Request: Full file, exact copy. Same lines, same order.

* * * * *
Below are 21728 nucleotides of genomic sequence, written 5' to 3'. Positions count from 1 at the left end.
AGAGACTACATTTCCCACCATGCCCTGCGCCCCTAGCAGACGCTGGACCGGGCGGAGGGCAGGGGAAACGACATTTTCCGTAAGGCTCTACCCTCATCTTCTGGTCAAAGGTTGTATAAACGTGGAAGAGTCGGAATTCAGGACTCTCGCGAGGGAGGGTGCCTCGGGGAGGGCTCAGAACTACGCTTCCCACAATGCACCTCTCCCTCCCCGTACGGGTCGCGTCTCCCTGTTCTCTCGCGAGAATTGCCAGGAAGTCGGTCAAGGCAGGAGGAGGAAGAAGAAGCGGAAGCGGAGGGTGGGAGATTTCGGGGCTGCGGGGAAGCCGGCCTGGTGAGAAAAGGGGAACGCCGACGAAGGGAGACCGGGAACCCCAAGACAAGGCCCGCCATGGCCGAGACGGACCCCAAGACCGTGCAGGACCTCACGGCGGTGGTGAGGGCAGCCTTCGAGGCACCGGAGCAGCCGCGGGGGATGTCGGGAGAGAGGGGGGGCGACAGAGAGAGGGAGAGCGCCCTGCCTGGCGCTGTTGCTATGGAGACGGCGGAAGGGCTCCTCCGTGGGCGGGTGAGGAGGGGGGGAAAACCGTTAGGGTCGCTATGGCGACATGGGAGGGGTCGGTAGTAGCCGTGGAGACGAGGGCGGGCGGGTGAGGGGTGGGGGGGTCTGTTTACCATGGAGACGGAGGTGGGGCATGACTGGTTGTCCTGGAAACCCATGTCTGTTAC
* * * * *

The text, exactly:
Below are 21728 nucleotides of genomic sequence, written 5' to 3'. Positions count from 1 at the left end.
AGAGACTACATTTCCCACCATGCCCTGCGCCCCTAGCAGACGCTGGACCGGGCGGAGGGCAGGGGAAACGACATTTTCCGTAAGGCTCTACCCTCATCTTCTGGTCAAAGGTTGTATAAACGTGGAAGAGTCGGAATTCAGGACTCTCGCGAGGGAGGGTGCCTCGGGGAGGGCTCAGAACTACGCTTCCCACAATGCACCTCTCCCTCCCCGTACGGGTCGCGTCTCCCTGTTCTCTCGCGAGAATTGCCAGGAAGTCGGTCAAGGCAGGAGGAGGAAGAAGAAGCGGAAGCGGAGGGTGGGAGATTTCGGGGCTGCGGGGAAGCCGGCCTGGTGAGAAAAGGGGAACGCCGACGAAGGGAGACCGGGAACCCCAAGACAAGGCCCGCCATGGCCGAGACGGACCCCAAGACCGTGCAGGACCTCACGGCGGTGGTGAGGGCAGCCTTCGAGGCACCGGAGCAGCCGCGGGGGATGTCGGGAGAGAGGGGGGGCGACAGAGAGAGGGAGAGCGCCCTGCCTGGCGCTGTTGCTATGGAGACGGCGGAAGGGCTCCTCCGTGGGCGGGTGAGGAGGGGGGGAAAACCGTTAGGGTCGCTATGGCGACATGGGAGGGGTCGGTAGTAGCCGTGGAGACGAGGGCGGGCGGGTGAGGGGTGGGGGGGTCTGTTTACCATGGAGACGGAGGTGGGGCATGACTGGTTGTCCTGGAAACCCATGTCTGTTAC